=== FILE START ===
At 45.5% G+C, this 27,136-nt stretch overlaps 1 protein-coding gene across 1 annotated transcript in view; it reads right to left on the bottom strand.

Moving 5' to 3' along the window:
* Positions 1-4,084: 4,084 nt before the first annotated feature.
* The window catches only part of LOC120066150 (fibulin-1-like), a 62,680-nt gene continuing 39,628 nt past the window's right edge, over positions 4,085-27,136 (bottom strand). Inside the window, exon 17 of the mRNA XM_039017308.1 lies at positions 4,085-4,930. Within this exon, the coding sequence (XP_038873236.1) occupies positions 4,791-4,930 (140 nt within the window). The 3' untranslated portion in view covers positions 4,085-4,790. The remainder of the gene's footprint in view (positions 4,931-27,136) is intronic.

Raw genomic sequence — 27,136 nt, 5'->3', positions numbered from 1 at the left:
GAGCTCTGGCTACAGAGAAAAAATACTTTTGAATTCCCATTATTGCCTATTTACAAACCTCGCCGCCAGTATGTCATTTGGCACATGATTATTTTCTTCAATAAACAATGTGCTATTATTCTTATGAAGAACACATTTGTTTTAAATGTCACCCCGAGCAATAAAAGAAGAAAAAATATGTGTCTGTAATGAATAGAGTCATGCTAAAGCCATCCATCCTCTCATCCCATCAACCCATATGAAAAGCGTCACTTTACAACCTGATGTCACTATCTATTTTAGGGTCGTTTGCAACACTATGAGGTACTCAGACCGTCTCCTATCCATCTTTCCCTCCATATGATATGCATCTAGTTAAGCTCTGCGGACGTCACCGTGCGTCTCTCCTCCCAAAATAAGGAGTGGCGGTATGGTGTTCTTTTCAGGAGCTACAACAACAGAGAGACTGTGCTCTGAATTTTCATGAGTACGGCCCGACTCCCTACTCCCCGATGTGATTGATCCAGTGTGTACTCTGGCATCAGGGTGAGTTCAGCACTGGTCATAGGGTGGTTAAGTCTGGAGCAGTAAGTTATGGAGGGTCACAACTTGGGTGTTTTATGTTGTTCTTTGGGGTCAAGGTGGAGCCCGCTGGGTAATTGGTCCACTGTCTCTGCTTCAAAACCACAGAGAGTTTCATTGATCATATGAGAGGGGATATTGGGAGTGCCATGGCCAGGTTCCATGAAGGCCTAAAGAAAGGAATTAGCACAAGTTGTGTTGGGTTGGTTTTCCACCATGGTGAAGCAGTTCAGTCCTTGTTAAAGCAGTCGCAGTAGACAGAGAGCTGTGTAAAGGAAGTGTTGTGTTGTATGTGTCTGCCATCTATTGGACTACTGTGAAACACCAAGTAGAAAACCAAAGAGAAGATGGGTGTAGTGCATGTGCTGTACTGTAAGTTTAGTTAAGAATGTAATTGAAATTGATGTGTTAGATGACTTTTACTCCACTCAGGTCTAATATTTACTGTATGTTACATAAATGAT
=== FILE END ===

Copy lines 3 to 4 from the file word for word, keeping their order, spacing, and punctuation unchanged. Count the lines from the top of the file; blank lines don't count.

* Positions 1-4,084: 4,084 nt before the first annotated feature.
* The window catches only part of LOC120066150 (fibulin-1-like), a 62,680-nt gene continuing 39,628 nt past the window's right edge, over positions 4,085-27,136 (bottom strand). Inside the window, exon 17 of the mRNA XM_039017308.1 lies at positions 4,085-4,930. Within this exon, the coding sequence (XP_038873236.1) occupies positions 4,791-4,930 (140 nt within the window). The 3' untranslated portion in view covers positions 4,085-4,790. The remainder of the gene's footprint in view (positions 4,931-27,136) is intronic.